• Gain insight into life cycles and resistance to change within organizations, including the church, and how changing leaders can help an organization change the spiral towards decline or irrelevancy by speaking to people's emotions, not just thought.
  • You will learn about creating a guiding coalition to lead the change in the unfreezing stage of change. This involves assembling a group of opinion shapers who can envision the preferred future state and developing them into a team by understanding team skills, defining purpose, roles, and process, and establishing effective leadership and communication.
  • You will learn how to empower broad-based action by removing obstacles to the future and generating short-term wins. This involves identifying structures, policies, and processes that block change, encouraging new ideas and risk-taking, creating a learning environment from failures, aiming for 90% involvement in problem-solving, and providing appropriate authority, resources, information, and accountability. Short-term wins should be planned for, visible improvements should be celebrated, and those involved should be rewarded. Change should be refrozen by consolidating gains, changing policies and structures, promoting and developing people who can implement the vision, reinvigorating the process with new projects, and anchoring new approaches in the church culture.

The dynamics, effects, and strategies for change in the church.

Dr. Rick Sessoms
Leading Change in the Church
Force Field Analysis
Lesson Transcript

[00:00:00] The second thing to look at is what we call a force field analysis. And this goes back to Lewin. I said to you that organizations actively resist change through several means. And churches do, too. They resist things through structural inertia, through group inertia and threats to membership expertise, power relationships, established resource allocations. And I could go into each one of those. But but what that means in in in simple language is that people will use their relationships and their clout to block change. If if they have access to resources, they are more unlikely to give up those resources. The people that lack the resources in the church tend to be more accepting of change than those that currently have the resources. I mean, that's just the nature of people. We we tend to the people with the expertise, with the existing expertise tend to tend to resist change that would ask them to learn a new set of skills or a new set of capacities, competencies in order to go forward. So organizations have all of these natural built in mechanisms. Churches have these natural systems, these natural processes, these these this stuff to produce stability. And that's natural in and in, for instance, they they systematically select people and they put people in positions of leadership and they put other certain people out of leadership that fit that motif. And it supports that that process for for making sure that that that that system is stable. When the organization then is confronted with change, this inertia acts as a balance, as a counterbalance, in fact, to to to to sustain stability. So if anything comes in to threaten the stability of the church, all these things tend to serve as a counterbalance. Now, we got to stay stable here, and that is true of any living system and is true of the church as well.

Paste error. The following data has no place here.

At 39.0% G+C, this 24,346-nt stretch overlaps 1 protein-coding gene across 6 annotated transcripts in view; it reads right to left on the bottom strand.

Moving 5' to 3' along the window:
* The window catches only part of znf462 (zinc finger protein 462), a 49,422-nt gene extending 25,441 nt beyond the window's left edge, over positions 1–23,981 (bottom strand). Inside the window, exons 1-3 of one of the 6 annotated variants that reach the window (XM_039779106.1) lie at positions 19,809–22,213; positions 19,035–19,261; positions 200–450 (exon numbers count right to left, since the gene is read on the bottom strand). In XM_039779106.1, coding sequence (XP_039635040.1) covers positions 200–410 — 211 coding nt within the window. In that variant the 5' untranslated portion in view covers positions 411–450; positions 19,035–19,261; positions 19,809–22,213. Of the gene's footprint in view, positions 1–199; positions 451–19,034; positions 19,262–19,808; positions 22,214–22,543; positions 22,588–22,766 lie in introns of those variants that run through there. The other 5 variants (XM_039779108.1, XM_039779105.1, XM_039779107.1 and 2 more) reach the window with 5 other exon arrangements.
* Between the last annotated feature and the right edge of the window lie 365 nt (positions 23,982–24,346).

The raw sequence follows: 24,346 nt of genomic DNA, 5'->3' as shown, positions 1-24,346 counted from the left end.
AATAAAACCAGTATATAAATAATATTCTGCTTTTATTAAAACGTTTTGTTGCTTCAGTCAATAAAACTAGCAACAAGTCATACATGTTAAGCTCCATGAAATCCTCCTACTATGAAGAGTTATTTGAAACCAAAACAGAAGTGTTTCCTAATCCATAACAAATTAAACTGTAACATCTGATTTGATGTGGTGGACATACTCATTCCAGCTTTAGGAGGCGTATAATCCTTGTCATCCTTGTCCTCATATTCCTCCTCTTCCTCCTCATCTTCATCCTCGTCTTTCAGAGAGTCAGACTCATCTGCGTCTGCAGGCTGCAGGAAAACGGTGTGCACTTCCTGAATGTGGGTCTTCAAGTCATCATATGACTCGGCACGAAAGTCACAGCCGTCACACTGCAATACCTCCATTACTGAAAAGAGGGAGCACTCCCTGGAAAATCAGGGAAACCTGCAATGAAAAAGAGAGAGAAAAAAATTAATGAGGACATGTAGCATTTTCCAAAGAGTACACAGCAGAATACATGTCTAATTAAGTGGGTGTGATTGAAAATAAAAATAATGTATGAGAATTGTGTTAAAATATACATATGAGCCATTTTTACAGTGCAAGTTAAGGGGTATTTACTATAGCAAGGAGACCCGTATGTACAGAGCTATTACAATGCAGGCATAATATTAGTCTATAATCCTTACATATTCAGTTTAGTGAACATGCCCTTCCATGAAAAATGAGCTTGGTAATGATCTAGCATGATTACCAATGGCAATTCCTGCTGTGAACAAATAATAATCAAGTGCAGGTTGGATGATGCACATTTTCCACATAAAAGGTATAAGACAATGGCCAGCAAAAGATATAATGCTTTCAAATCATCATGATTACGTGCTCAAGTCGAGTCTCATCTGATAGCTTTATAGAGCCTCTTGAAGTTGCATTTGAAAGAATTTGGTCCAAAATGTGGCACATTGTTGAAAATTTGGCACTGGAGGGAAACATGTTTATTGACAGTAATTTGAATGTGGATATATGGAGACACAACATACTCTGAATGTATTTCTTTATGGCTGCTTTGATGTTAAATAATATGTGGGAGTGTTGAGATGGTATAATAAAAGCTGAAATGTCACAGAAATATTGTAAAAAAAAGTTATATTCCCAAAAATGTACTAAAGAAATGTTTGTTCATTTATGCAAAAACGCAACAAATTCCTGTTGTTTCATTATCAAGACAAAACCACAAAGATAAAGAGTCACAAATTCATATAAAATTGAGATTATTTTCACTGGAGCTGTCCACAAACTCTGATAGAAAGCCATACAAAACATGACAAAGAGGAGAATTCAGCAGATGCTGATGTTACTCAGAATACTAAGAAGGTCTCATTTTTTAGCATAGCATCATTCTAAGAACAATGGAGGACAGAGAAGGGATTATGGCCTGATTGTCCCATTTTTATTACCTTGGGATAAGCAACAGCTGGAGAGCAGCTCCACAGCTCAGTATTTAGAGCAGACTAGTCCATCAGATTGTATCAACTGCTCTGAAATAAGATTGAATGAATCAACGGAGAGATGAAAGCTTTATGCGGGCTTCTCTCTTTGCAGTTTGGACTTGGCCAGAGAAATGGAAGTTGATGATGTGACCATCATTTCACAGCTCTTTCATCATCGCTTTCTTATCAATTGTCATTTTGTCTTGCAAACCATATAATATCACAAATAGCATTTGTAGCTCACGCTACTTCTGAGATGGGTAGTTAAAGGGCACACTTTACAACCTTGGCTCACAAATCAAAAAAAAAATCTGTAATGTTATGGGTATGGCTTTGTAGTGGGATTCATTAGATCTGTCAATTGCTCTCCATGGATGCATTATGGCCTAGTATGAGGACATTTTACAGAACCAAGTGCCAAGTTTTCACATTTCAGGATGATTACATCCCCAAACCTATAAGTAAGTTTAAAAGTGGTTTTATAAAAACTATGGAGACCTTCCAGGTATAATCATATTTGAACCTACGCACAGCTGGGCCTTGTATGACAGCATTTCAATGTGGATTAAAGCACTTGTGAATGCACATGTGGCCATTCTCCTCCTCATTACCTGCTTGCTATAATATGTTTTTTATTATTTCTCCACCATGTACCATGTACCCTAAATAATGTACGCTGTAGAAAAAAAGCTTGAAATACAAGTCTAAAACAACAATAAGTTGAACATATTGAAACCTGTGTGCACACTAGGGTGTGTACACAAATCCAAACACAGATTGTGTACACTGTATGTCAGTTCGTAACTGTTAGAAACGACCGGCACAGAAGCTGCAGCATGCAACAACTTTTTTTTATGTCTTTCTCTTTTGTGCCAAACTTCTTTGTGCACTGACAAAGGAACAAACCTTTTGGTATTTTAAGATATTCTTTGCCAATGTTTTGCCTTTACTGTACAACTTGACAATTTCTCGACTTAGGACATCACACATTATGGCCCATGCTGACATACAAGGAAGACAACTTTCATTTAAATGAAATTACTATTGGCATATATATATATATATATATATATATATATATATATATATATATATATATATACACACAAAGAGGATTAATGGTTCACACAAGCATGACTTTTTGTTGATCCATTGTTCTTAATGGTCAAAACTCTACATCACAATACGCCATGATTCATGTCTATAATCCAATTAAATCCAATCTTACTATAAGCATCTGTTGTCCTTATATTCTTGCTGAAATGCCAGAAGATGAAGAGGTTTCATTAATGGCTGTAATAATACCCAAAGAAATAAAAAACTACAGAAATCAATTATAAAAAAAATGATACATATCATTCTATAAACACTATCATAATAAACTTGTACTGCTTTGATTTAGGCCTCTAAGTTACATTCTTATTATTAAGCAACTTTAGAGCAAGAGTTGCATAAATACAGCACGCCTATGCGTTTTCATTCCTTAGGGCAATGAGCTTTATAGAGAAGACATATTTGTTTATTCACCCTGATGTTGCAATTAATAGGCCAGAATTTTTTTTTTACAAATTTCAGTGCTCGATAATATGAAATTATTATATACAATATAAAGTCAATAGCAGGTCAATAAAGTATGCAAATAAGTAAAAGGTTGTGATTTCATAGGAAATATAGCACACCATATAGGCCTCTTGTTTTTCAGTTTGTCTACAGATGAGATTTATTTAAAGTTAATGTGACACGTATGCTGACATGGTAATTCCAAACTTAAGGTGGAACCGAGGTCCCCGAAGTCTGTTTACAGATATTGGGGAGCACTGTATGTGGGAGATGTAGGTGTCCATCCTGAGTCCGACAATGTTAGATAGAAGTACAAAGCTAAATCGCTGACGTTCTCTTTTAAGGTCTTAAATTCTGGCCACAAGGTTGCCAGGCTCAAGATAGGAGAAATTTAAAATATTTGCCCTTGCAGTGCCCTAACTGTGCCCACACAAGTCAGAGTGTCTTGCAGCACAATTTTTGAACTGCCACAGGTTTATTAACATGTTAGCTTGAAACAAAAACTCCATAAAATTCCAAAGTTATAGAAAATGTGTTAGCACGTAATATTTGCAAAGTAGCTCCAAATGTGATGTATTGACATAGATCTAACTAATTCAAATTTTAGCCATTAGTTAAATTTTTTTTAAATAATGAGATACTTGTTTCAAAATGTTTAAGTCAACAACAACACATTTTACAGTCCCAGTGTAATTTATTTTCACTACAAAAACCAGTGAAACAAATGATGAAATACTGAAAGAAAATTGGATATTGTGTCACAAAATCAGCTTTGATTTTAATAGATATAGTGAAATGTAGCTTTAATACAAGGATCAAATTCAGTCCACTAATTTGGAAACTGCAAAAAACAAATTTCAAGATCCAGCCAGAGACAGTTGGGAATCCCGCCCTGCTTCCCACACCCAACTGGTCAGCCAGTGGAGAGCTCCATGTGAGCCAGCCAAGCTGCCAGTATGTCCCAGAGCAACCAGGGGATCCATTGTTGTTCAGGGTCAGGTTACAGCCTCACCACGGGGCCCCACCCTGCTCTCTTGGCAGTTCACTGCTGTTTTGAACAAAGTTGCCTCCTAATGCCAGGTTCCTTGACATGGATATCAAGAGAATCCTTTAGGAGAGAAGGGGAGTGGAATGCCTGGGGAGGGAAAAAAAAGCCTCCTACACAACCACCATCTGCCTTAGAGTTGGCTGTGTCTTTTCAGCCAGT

[00:02:30] Now, what do you hear me saying? Have you seen that? I mean, is it is it is it true in your experience? When change is introduced. There are systems and there are processes and there is experience and there's clout that serves, that tends particularly those that have it. The ones the the ones that are the holders of the keys tend to resist that kind of change initially. Have you do you experience that your church? Yes or no? Maybe I'm talking to those people. I don't know. Those who feel they're best fed are the ones who want to go to a different field or a different area to get fed. I'm happy right here. So, I mean, people might be I mean, here's an animal analogy and there's limited resources and people are feeling really sure that they they are open to that change. But those who are getting the lion's share of the grass, so to speak. I want to move. I'm happy right here. So, yeah, I see. I've seen this, you know. So I can't I can't emphasize enough that all theories of change are really about theories of stability, that there is a that there is a bias towards stability of all living systems, including the church. There's a bias toward not changing. And so this this establishing this sense of urgency through something like a SWOT analysis and then a force field analysis, which we'll get into a little bit more, is really critical. Uh. Because even if individuals want to change the group norms act as this constraint within within your system, any redistribution of decision making as a result of change threatens the long established power relationships in any collective. That's a sociological reality. Groups in the organization that control sizable resources I've said often see change as a threat.